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Here's the scenario. I'm recording a MIDI part in Logic Pro (say, a keyboard part) and as I'm playing I make a mistake. No problem. I stop recording, move the playhead to where I want to start recording over again, set a count-in to something comfortable like 2 bars so I can hit record and get my hands in position, and then when I get to the bar where I had set my playhead, I start to play.

But Logic is stupid and for some reason considers my 'count-in' region live, so there's 2 bars of silence, which completely overlaps and replaces my previous take. So I just destroyed 2 bars of a good take and this is completely unacceptable.

What Logic doesn't seem to understand is it's a "count in". It's supposed to punch in where the playhead was, otherwise what's the point of a count-in? I could have just put my playhead 2 bars earlier if that's what I wanted to erase.

"Use punch-in or autopunch" you say. No, that's not right - I mean, yeah if I just want to fix a mistake for a fixed number of bars. But I don't need to punch OUT - I just want to keep going and not think about how long the song is going to be or have to fuss with out points or project length markers.

I'm sure there are outrageous workarounds like multiple tracks, take folders etc. That's all just inefficient and adding cruft to a very simple workflow. All I want it: count-in to not record MIDI data, or at least, to not replace the midi data under it so I can at least go back and adjust my region borders after the fact.

I would even settle for allowing count-in to record MIDI data so long as i could come back and then drag the start of that new region to where my playing ACTUALLY started and not lose the MIDI data that was "under" that two bar lead-in. But I have been playing with the recording preferences for hours now (hence the frustrated tone of my post - apologies folks) and haven't hit on the combo that will allow me to do even this.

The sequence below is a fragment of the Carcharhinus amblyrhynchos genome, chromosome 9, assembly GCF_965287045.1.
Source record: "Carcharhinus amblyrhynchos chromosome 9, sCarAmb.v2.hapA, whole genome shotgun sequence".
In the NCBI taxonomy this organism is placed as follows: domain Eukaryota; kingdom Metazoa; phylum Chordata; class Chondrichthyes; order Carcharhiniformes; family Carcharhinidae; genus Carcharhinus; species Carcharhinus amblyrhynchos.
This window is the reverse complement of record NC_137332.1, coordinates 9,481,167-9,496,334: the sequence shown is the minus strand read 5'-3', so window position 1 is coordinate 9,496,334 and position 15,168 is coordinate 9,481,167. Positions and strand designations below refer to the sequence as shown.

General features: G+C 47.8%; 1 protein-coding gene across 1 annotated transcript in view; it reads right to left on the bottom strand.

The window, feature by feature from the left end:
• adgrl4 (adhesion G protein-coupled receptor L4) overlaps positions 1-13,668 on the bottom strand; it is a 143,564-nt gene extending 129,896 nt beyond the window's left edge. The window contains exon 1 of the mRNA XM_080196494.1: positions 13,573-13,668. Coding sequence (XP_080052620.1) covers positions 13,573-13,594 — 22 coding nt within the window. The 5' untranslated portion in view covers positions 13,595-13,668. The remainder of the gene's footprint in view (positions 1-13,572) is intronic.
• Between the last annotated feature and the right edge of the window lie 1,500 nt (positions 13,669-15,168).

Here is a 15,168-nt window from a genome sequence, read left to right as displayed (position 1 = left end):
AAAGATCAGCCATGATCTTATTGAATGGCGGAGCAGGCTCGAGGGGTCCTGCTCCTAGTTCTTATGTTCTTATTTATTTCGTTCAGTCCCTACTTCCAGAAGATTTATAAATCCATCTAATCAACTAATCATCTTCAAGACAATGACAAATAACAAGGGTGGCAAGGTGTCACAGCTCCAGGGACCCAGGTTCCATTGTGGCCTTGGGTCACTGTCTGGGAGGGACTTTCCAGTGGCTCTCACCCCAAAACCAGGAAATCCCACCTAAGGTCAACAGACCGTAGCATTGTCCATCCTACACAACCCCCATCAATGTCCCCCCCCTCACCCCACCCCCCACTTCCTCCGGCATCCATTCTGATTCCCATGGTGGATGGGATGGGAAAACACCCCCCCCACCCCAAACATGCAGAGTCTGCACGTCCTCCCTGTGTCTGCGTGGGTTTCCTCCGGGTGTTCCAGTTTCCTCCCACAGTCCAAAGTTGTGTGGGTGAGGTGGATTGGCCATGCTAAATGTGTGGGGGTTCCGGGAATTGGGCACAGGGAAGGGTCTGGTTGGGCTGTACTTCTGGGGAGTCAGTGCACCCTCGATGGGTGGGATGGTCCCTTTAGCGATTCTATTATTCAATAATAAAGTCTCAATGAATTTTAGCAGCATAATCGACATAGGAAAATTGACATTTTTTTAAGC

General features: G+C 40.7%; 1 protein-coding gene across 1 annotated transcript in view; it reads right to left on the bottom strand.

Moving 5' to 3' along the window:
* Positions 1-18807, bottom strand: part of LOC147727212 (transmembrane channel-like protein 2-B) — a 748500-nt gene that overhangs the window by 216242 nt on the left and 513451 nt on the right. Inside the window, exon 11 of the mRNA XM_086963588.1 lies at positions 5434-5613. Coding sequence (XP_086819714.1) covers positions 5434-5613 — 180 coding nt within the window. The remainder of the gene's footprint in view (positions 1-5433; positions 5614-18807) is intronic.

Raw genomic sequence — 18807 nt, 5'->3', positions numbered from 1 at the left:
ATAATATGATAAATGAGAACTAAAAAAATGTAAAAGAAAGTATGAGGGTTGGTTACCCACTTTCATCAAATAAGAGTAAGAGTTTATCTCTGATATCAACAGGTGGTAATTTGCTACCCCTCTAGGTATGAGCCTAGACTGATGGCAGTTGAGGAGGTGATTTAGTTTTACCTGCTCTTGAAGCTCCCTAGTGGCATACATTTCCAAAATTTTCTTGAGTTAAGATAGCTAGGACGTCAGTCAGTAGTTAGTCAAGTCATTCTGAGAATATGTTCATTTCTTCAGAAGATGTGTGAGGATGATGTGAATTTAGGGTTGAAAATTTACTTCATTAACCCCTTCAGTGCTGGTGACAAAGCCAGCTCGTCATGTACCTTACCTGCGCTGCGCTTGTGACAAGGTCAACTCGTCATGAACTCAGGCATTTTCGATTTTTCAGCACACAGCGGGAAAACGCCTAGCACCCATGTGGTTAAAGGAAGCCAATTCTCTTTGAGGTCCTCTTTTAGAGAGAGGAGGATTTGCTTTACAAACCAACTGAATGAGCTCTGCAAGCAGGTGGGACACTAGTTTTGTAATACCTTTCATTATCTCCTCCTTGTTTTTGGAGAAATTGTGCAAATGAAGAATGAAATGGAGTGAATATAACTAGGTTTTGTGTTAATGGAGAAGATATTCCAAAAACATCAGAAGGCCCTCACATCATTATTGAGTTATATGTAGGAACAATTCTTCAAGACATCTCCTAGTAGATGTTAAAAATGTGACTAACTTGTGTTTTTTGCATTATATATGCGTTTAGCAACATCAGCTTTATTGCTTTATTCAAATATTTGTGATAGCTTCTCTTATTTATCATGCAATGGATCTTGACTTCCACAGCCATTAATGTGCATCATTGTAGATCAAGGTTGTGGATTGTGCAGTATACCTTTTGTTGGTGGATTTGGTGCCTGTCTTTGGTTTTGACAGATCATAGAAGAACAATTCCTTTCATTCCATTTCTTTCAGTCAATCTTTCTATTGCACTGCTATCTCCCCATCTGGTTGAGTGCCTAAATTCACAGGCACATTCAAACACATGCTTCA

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  • idk Logic well enough to suggest what setting could be failing you here, but the simple fix to punch-in with no punch-out is to put the right locator to the left of the left locator. Punch-in only... – Tetsujin Feb 15 at 9:36
  • @Tetsujin thanks for the comment! Ah! You got me excited there I had to try it out at once. Unfortunately, setting the right punch locator to the same position as the left and then using autopunch just causes NOTHING to be recorded. And the quest for a reasonable workflow continues.... – Tom Auger Feb 15 at 13:26
  • set it to the left, not the same location. Or does it not have a simple toggle switch for both punch in & out, as separate things? I'm too used to Cubase, which is pretty easy for this kind of thing. You don't even actually need it in record, as it's always in record anyway. You just hit a key combo to put whatever you last played into the 'timeline' – Tetsujin Feb 15 at 14:16
  • @Tetsujin yeah, Ableton guy here where they also have separate punch-in/out controls. – Tom Auger Feb 15 at 18:36
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I use Logic Pro and haven't run into this but... I think I know a solution! In Logic Pro preferences, go to recording. Make sure you have your Midi cycle on and off set to Merge and not overlap!

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  • I’m pretty sure this is the default setting anyway... – Bob Broadley Feb 17 at 0:04
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Well, this is one (of the many) quirks of LPX that I'm just going to have to work around and accept, given the breadth of the software (and its price point).

In case anyone else finds this, here is how I now record MIDI performances in this type of scenario:

  1. I'll record a section using takes, and then if I want to keep a portion of that take and start recording with a count-in, I'll

  2. shorten/trim the recently recorded region to exclude the end of the track that I don't want to keep.

  3. Then I'll duplicate the track with the same settings (there's an easy right-click command for that). This duplicates the track without duplicating the region.

  4. Then I make sure count-in is OFF and

  5. manually set the start point to 1 or 2 bars ahead of where I want to record the new MIDI data.

  6. If I mess up later and want to repeat this process, in order to conserve tracks (and my sanity)

  7. I'll select both regions and choose Join (CMD-J), which pulls up the second region into the first track and merges them.

  8. This frees up that second track to then record into again, using the same process as 4-7.

The workflow isn't horrible. It's silly that it has to be this way, but it's not too odious.

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